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DOA secretary Joel Brennan leaving post to join Greater Milwaukee Committee

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Joel Brennan, who was appointed by Gov. Tony Evers as secretary of the state Department of Administration three years ago, will step down from his post next month to take on a new role as president of the Greater Milwaukee Committee.

Evers announced Wednesday that Brennan, who was appointed as the Democratic governor’s top cabinet official in December 2018, will be leaving the administration on Jan. 17.

Despite being far outside the usually tornado season. Veuer’s Tony Spitz has the details.

“Secretary Brennan has been a part of my administration since the very beginning, and I want to thank him for his service to the people of Wisconsin over the last three years,” Evers said in a statement. “Especially over the last 19 months, the Department of Administration has been a critical partner in supporting our state and our economic recovery efforts, and I wish Secretary Brennan and his family all the best.”

In a news release posted by WisPolitics, the Greater Milwaukee Committee, an organization geared toward improving civic life and the economy in southeastern Wisconsin, announced Brennan as the committee’s next president.

As Evers’ top cabinet official, Brennan played a major role in the state budget process and helped negotiate the state’s new, smaller contract with Foxconn Technology Group for the southeastern Wisconsin project.

“I am grateful to Governor Evers for his trust throughout the last three years as he tasked the Department of Administration with executing his vision for what state government can and should do for the people we serve and for his support as we faced the unprecedented challenges of the pandemic as a department and a state,” Brennan said in a statement.

Evers also announced that current Department of Financial Institutions secretary Kathy Koltin Blumenfeld will take over the role of DOA secretary following Brennan’s departure. As part of the shift, DFI deputy secretary Cheryll Olson-Collins will take over as department secretary.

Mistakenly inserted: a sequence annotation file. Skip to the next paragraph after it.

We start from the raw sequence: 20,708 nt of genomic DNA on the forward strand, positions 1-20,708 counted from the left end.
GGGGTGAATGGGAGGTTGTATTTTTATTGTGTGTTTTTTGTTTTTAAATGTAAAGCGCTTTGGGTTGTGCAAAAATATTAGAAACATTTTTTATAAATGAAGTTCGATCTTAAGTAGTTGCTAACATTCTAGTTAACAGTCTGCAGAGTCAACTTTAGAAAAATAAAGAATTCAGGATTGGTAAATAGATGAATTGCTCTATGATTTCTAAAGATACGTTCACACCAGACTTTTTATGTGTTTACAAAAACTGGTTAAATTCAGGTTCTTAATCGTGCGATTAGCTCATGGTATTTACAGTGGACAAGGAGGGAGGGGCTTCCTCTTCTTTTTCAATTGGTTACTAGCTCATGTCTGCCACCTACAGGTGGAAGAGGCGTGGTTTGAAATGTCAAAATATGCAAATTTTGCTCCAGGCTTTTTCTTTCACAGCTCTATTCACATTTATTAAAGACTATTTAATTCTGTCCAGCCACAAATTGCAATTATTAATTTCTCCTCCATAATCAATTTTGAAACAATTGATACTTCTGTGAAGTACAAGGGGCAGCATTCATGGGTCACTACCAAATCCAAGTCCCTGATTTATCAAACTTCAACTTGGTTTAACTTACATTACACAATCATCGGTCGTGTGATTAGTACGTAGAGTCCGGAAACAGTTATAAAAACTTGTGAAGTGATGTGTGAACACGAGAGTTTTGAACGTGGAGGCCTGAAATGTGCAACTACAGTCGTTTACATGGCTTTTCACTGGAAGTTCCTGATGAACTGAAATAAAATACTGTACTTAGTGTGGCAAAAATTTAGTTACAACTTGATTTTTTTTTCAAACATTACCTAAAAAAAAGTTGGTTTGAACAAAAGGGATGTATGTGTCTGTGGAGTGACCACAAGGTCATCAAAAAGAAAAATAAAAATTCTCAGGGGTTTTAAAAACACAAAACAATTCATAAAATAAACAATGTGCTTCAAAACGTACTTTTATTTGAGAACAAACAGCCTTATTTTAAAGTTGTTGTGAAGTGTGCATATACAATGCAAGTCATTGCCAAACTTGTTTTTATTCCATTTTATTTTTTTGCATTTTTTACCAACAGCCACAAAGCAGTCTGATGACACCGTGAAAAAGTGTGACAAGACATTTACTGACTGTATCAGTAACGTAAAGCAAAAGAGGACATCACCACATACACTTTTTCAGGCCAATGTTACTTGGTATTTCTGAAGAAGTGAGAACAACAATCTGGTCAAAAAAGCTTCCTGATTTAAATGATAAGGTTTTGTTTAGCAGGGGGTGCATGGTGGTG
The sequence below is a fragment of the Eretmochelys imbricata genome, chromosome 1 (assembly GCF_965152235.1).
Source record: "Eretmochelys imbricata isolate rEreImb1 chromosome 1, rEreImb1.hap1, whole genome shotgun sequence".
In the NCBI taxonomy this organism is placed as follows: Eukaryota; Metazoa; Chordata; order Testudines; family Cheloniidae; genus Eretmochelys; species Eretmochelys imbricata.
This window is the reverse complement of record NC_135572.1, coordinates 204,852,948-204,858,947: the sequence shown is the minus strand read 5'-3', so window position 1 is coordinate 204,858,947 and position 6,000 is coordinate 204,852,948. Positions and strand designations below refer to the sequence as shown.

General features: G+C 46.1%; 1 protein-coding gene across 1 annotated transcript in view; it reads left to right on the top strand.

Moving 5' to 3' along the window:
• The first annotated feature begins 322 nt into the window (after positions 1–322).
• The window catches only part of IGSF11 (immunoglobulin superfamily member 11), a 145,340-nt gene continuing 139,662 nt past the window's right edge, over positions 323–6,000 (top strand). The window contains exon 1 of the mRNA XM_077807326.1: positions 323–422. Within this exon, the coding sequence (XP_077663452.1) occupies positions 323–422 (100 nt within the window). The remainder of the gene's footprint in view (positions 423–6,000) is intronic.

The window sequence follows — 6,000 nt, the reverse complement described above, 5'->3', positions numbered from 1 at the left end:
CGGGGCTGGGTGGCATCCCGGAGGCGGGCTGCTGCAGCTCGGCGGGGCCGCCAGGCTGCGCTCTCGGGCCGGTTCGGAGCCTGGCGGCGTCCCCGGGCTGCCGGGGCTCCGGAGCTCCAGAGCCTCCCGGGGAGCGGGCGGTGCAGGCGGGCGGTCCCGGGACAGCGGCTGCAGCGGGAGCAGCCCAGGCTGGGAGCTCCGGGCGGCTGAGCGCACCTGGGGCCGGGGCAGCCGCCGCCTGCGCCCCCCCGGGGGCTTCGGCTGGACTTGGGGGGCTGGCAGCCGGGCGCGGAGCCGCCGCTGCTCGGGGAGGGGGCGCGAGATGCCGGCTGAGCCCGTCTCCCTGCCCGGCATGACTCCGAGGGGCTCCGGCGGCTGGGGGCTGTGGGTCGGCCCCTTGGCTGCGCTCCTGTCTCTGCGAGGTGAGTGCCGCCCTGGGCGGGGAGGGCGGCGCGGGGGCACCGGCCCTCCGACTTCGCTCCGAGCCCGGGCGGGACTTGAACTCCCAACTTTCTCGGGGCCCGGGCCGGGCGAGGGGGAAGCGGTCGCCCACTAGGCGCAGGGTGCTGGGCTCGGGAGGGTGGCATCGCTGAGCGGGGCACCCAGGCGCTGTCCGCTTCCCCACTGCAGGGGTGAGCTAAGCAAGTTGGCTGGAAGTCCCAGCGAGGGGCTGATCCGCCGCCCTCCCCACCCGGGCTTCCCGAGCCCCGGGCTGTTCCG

Brennan succeeds current GMC president Julia Taylor, who announced her retirement earlier this year after 19 years with the agency.

“Joel Brennan brings an incredibly unique skill set and track record of success in both the public and private sectors, all of which made him the strongest candidate to fill this role,” Gregory Wesley, co-chair of the GMC selection committee, said in a statement. “He’s well suited to advance the GMC’s mission of building better communities and improving the lives of all people in southeastern Wisconsin.”

The 2020 election is over. Here’s what happened (and what didn’t)

The 2020 election was “the most secure in American history,” according to the Department of Homeland Security’s Cybersecurity and Infrastructure Security Agency, which coordinates the nation’s election infrastructure.

While some voters risked going to prison by attempting to vote twice or in the name of a dead relative, as happens in any election, no evidence of widespread fraud has ever been produced in Wisconsin or elsewhere.

Yet, many continue to question some of the practices clerks relied on to encourage eligible voters to cast ballots and make sure their votes were counted amid the first election in more than 100 years held during a pandemic.

The Wisconsin State Journal has covered every twist and turn of this debate in scores of stories. But here are a few that offered some broader context about what happened, and didn't happen, in the election of 2020.

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The state has multiple, overlapping safeguards aimed at preventing ineligible voters from casting ballots, tampering with the ballots or altering vote totals.

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Nothing in the emails suggests there were problems with the election that contributed in any meaningful way to Trump's 20,682-vote loss to Joe Biden.

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"Despite concerns with statewide elections procedures, this audit showed us that the election was largely safe and secure," Sen. Rob Cowles said Friday.

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The grants were provided to every Wisconsin municipality that asked for them, and in the amounts they asked for. 

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"Application of the U.S. Department of Justice guidance among the clerks in Wisconsin is not uniform," the memo says.

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“To put it simply, we did not break the law,” the chair of the Elections Commission said.

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The memo states that state law gives the Audit Bureau complete access to all records during an audit investigation and federal law and guidance does not prohibit an election official from handing over election records.

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Drop boxes were used throughout Wisconsin, including in areas where Trump won the vast majority of counties.

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"I don't think that you instill confidence in a process by kind of blindly assuming there's nothing to see here," WILL president and general counsel Rick Esenberg said.


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